Thank You for Serving

6'11" senior center Waverly Austin gives his jersey to a soldier. Photograph by Deirdre Shean Kanzig '83

Giving new meaning to the term "away game," the UO men's basketball team flew more than 5,000 miles across the Pacific Ocean to play the Georgetown Hoyas at an American army base in South Korea.

The sprawling garrison at Camp Humphries is about 55 miles south of Seoul; its personnel are stationed far from home and were eager for the entertainment and distraction a game can provide.

The purpose behind the game, played November 7 as part of ESPN's Veteran's Week, was to show thanks to the troops for their service. But UO men's basketball head coach Dana Altman discovered that he and his team could not outdo the outpouring of gratitude received from the troops.

"We couldn't get a 'thank-you' in edgewise," he said, "the troops were always thanking us first."

The players' time on the base wasn't exclusively focused on fast breaks, rebounding, and three-point shots. The Ducks participated in a number of events, including serving lunch to a line of hungry soldiers. Oregonian Kyle Dunn of Elkton was among them, brimming with excitement. "I can't believe I get to see my star team right here in Korea. My entire family is made up of Duck fans."

Senior point guard Johnathan Loyd helped lead a basketball clinic for children. "I love little kids and making them happy," he said. "So being able to put a smile on their faces was a lot of fun."

Just before tip-off on game day, a crowd of 2,000 packed the gym, a wall of camo uniforms rising up the bleachers. Cassie and Brian Gaudette waved a sign reading "Home is where the Army sends us, but we're just migrating Ducks!"

Brian, a graduate of Willamette High School and an Apache helicopter pilot, was about to see his first live Ducks game. "Having the Ducks here is like getting a little piece of home," he said.

A North Eugene High School graduate, Cassie elaborated on the game's meaning in terms familiar to many military members and their families stationed at bases around the world. "Homesickness is a funny thing," she said. "For me, sometimes it comes on quick and out of nowhere and it also comes on like clockwork after about a year away with no visits. We've found it can help to do the small things to make you feel closer to home. A Skype session with Mom, watching a funny video clip of the nieces and nephews on Facebook, or even pulling on our Ducks sweatshirts and watching a game. What a blessing to have the Ducks care enough to come to us!"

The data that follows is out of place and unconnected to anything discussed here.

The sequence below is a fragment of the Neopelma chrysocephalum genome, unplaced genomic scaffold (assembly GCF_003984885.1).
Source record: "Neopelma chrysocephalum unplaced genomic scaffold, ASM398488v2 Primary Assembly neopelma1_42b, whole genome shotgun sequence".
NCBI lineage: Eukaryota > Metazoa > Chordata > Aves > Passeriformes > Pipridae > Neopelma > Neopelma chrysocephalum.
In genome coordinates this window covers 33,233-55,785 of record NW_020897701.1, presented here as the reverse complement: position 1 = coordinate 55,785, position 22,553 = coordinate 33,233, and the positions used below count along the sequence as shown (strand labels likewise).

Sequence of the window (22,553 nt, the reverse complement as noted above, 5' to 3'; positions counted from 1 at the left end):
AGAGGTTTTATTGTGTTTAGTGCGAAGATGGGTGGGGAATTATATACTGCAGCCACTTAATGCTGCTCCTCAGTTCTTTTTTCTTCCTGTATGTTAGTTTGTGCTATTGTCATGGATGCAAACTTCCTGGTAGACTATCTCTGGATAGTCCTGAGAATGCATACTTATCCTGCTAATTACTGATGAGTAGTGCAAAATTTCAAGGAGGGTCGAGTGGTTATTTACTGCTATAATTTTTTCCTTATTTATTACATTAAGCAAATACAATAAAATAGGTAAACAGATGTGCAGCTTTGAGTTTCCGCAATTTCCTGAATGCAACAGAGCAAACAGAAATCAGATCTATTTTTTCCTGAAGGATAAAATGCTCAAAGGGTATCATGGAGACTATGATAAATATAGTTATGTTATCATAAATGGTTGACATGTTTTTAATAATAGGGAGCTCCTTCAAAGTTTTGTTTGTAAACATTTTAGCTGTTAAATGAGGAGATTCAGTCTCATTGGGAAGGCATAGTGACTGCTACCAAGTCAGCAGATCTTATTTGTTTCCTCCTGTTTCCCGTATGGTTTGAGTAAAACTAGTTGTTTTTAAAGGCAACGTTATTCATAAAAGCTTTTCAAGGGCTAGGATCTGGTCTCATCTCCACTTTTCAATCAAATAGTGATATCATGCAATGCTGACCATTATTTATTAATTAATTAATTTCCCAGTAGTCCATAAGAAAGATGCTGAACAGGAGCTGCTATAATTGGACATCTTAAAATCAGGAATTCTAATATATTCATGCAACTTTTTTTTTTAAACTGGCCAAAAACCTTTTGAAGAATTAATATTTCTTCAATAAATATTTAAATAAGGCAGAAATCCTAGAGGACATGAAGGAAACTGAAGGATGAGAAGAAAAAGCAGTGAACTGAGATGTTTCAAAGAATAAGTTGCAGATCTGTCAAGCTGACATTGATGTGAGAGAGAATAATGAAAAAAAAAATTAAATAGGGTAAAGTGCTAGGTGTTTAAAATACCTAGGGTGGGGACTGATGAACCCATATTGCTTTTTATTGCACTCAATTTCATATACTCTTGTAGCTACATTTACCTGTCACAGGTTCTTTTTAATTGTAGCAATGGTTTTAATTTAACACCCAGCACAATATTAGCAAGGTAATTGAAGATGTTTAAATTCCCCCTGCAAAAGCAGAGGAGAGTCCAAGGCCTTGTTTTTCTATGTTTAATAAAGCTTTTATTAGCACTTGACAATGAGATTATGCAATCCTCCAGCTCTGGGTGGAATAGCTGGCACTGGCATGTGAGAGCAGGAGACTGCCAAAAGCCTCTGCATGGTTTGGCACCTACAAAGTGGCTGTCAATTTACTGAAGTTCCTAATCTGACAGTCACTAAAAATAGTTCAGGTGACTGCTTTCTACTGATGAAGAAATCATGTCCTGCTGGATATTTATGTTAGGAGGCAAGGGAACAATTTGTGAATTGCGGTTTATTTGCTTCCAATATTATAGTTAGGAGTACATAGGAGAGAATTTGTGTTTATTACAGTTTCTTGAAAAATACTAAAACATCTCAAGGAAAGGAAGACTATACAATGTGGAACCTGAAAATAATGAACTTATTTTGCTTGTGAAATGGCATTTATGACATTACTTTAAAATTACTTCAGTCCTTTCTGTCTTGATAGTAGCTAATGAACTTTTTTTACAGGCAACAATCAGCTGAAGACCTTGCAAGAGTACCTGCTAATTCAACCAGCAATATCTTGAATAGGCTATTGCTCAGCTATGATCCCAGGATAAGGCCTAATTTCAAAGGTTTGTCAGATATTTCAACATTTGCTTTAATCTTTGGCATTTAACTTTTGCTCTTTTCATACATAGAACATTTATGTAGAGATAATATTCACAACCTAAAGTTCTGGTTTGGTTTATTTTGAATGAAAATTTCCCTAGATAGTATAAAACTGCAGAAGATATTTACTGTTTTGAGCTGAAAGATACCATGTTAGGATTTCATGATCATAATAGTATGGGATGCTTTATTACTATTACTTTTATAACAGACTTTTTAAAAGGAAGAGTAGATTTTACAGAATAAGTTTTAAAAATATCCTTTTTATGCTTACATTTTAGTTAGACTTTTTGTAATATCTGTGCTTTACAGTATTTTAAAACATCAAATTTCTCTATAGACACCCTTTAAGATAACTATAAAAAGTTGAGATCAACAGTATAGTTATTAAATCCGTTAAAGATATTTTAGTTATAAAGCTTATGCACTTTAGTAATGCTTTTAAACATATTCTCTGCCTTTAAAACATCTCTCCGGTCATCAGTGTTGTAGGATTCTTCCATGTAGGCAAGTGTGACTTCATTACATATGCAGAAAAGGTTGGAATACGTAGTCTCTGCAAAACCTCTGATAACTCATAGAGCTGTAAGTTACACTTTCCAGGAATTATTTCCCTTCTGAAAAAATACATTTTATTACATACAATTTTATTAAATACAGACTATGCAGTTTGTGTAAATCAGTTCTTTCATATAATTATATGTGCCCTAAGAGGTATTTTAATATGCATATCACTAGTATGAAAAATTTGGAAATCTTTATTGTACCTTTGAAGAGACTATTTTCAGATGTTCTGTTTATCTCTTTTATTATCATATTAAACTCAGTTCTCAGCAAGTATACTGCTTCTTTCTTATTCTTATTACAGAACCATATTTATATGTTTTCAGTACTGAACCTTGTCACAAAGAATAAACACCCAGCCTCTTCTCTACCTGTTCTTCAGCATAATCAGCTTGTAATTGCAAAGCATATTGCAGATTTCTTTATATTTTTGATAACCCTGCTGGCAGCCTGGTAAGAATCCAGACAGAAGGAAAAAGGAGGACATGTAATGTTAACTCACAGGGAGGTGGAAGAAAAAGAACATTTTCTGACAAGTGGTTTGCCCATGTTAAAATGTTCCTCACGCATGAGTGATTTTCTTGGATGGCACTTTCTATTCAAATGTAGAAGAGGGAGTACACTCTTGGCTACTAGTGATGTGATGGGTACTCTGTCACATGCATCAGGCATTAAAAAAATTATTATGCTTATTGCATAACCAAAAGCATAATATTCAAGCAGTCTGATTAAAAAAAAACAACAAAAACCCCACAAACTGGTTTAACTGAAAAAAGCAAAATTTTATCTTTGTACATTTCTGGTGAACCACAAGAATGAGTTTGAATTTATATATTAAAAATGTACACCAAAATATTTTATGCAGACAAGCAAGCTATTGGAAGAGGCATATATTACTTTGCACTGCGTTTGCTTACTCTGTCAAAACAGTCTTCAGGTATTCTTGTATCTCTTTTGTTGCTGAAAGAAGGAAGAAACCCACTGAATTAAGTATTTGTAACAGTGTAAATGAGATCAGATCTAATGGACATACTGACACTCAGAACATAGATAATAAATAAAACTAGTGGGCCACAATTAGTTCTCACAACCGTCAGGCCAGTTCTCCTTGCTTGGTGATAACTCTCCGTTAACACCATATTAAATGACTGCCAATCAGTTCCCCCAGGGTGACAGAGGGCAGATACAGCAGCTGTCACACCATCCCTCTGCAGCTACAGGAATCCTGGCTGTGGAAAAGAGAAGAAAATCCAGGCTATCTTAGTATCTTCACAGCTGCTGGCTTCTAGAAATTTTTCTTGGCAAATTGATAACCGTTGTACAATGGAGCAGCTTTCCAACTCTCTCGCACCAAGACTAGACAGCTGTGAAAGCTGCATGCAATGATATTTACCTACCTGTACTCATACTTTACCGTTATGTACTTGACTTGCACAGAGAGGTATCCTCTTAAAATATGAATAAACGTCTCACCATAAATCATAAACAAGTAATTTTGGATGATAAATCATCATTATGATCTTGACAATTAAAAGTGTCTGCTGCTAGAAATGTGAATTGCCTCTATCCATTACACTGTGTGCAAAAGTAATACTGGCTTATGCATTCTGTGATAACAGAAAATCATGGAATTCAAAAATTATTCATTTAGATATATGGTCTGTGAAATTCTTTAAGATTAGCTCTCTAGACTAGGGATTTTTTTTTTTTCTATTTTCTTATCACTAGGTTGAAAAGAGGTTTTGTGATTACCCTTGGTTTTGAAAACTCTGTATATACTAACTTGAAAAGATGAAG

On the hardwood, Oregon controlled the action throughout, but the Hoyas certainly kept the game exciting. Georgetown's 350-pound center Joshua Smith bulled his way to the rim and jammed home a dunk so powerful it shifted the backboard support structure, prompting a half-dozen servicemen to spring from the stands and reposition the hoop. Cheers followed.

One Oregon fan had a duck call and blew it enthusiastically . . . until he caught the lead official's attention and was instructed to put the noisemaker away (apparently a "flagrant fowl").

Other than that, it was all Oregon, with a final score of 82–75.

Following the game and trophy presentation, fans surrounded the players at midcourt and, within seconds, the Ducks players spontaneously began stripping off their custom camouflage jerseys and giving them to appreciative soldiers.

"There was such a reciprocity of energy; we were thanking them and they kept thanking us. That was special," said Quentin Hagewood, a Cottage Grove native and Black Hawk helicopter pilot. "It's funny that I had to come halfway around the world to watch my hometown team play live for the first time. It's a game I will always remember."

The players, too, came away with memories—of another game, another victory, but also, perhaps, something deeper.

"I think our team got an eye-opening perspective when they saw that most of the troops were about their same age," said Josh Jamieson, director of basketball operations. "Our guys are focused on going to school and winning ball games and these men and women are preparing to win battles and wars."

That new perspective on the part of the players might explain an observation Quentin Hagewood made about the Ducks. "It felt like they were exuding an energy on the court not typical of an average college basketball game," he said. "Perhaps from their excitement at the unique opportunity. Perhaps out of thanks to us for what we do."

—By Charles Kanzig '83